The delay caused the Wylie brothers to suffer needlessly, according to the claim. Featherston further alleges that the negligent conduct was a "direct and proximate" cause of Eric Wylie's death.

The family also contends Bonner County had an obligation to make sure its residents had adequate emergency medical services available to them. The crash happened as Big Sky struggled to sustain its operations because of a funding shortfall, something commissioners had been aware of.

Featherston said in the claim Big Sky was inadequately staffed when it responded to the crash scene.

Big Sky, which is not targeted in the tort, had appealed to the commission for funding, but was denied. County commissioners ultimately formed a taxing district to help fund EMS in Bonner County.

However, the board and its attorney have said the county's legal obligation to provide EMS did not commence until the taxing district was created.

Toyota's Tundra Is Probed by U.S. for Steering Flaw

April 17 (Bloomberg) -- Toyota Motor Corp.'s 2004 Tundra pickups are being investigated by U.S. safety regulators after more reports of a steering-system defect that led to a recall last year of 790,000 of the automaker's vehicles.

The inquiry covers 95,000 Tundras built after Sept. 30, 2003, the last manufacturing date for vehicles in the recall last May, the National Highway Traffic Safety Administration today said on its Web site. The Washington-based agency said it received four additional reports that a ball joint in the front suspension broke, causing drivers to lose control.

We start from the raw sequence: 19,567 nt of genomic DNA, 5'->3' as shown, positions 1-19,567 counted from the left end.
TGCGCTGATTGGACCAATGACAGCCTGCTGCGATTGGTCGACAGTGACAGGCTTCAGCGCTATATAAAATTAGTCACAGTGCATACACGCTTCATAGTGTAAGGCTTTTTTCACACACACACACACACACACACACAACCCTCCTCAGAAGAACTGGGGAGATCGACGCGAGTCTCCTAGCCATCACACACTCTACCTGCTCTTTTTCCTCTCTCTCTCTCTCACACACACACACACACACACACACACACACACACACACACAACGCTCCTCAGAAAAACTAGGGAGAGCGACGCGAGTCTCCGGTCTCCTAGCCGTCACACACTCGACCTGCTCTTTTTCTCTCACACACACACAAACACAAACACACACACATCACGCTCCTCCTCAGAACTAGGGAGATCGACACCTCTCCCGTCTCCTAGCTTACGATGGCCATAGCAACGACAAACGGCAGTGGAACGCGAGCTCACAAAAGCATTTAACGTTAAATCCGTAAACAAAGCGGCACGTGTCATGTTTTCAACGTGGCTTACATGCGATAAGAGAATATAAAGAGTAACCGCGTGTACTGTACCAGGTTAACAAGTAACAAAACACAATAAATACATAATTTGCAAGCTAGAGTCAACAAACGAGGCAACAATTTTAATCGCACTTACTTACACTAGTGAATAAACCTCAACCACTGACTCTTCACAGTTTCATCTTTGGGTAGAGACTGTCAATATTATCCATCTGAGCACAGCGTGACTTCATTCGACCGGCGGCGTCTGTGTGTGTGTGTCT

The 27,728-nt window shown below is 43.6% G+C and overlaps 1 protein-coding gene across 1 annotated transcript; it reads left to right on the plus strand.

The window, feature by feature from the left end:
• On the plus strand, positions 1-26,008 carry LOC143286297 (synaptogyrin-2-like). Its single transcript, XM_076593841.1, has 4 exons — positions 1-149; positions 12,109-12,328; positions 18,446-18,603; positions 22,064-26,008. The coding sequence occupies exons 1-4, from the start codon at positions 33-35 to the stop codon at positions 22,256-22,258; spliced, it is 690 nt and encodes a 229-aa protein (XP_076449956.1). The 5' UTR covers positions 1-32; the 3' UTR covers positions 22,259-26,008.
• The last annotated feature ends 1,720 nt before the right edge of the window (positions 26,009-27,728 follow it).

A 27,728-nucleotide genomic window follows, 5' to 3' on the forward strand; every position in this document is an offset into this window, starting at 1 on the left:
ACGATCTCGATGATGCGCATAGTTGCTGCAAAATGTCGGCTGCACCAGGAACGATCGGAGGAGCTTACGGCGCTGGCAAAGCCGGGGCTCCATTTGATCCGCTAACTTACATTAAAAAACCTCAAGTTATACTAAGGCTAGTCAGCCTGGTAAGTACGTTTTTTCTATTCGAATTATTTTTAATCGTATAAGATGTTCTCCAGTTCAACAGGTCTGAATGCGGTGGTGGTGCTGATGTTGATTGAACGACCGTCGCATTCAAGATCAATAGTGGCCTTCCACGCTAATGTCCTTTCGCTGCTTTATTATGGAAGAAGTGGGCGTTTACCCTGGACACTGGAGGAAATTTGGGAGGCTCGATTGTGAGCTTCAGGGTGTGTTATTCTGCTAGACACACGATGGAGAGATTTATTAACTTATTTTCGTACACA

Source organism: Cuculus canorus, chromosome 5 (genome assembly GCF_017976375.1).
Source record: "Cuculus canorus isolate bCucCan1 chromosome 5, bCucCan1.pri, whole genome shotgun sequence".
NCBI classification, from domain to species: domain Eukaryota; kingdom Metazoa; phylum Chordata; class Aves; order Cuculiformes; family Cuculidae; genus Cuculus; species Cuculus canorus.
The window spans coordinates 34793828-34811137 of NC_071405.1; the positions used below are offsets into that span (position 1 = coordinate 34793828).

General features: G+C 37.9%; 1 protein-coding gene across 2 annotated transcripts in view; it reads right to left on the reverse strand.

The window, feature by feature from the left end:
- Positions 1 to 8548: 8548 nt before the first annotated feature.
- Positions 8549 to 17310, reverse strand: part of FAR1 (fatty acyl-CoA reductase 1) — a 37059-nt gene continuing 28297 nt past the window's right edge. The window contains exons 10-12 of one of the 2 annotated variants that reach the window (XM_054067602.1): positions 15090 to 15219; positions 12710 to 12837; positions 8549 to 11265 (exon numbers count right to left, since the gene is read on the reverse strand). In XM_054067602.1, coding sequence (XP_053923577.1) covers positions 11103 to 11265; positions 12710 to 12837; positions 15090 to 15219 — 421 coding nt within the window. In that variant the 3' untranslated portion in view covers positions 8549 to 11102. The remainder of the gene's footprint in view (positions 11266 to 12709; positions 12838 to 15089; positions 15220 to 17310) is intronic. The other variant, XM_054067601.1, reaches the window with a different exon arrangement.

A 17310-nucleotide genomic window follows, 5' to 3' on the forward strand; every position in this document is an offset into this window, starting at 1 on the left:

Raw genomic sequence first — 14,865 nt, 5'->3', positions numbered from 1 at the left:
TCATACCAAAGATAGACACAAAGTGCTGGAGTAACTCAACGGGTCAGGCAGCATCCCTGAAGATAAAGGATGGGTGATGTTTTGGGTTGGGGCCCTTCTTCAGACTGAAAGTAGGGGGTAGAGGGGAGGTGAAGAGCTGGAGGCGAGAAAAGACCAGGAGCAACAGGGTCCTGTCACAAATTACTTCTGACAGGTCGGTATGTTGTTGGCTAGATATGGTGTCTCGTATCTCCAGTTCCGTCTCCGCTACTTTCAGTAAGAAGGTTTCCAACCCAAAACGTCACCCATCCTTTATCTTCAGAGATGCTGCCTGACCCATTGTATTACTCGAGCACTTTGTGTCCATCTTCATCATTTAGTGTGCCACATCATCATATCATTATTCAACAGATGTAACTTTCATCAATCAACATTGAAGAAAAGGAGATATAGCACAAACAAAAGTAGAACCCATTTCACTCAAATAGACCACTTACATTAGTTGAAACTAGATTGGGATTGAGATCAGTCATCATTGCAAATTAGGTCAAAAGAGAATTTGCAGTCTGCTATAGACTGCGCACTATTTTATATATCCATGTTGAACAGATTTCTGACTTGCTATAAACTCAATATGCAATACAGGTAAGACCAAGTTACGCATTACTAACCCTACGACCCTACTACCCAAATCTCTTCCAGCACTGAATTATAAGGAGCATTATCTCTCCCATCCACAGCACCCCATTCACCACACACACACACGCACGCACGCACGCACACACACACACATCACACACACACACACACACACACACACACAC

Toyota recalled some 2002 through 2004 Tundra large pickups and Sequoia sport-utility vehicles in May, as well as 4Runner SUVs from 2001 and 2002, and 2001 through 2004 Tacoma pickups. That recall was one of the largest in the U.S. for Toyota, the world's second-biggest automaker.

``We are cooperating fully with NHTSA to investigate the allegations,'' said Sam Butto, a spokesman at Toyota's U.S. offices in Torrance, California.

The agency said the reports that led to its investigation included one accident, with an injury. In the recall, failure of the ball joint, which helps keep the suspension in place, was blamed for at least two accidents without injuries.

The automaker, based in Toyota City, Japan, is second in sales to General Motors Corp.

Toyota's U.S. shares fell 45 cents to $112.67 at 4:02 p.m. in New York Stock Exchange composite trading. They have gained 55 percent in the past 12 months.